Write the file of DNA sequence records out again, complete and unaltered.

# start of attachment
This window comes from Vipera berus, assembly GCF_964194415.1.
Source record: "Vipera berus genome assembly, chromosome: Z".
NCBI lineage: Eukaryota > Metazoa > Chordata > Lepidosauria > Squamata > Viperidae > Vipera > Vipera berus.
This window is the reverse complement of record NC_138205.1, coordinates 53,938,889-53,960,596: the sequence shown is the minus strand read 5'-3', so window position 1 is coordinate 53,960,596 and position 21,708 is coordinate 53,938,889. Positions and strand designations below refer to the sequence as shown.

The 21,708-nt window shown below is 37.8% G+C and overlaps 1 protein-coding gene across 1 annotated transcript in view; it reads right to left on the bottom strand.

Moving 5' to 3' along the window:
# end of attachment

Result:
This window comes from Vipera berus, assembly GCF_964194415.1.
Source record: "Vipera berus genome assembly, chromosome: Z".
NCBI lineage: Eukaryota > Metazoa > Chordata > Lepidosauria > Squamata > Viperidae > Vipera > Vipera berus.
This window is the reverse complement of record NC_138205.1, coordinates 53,938,889-53,960,596: the sequence shown is the minus strand read 5'-3', so window position 1 is coordinate 53,960,596 and position 21,708 is coordinate 53,938,889. Positions and strand designations below refer to the sequence as shown.

The 21,708-nt window shown below is 37.8% G+C and overlaps 1 protein-coding gene across 1 annotated transcript in view; it reads right to left on the bottom strand.

Moving 5' to 3' along the window: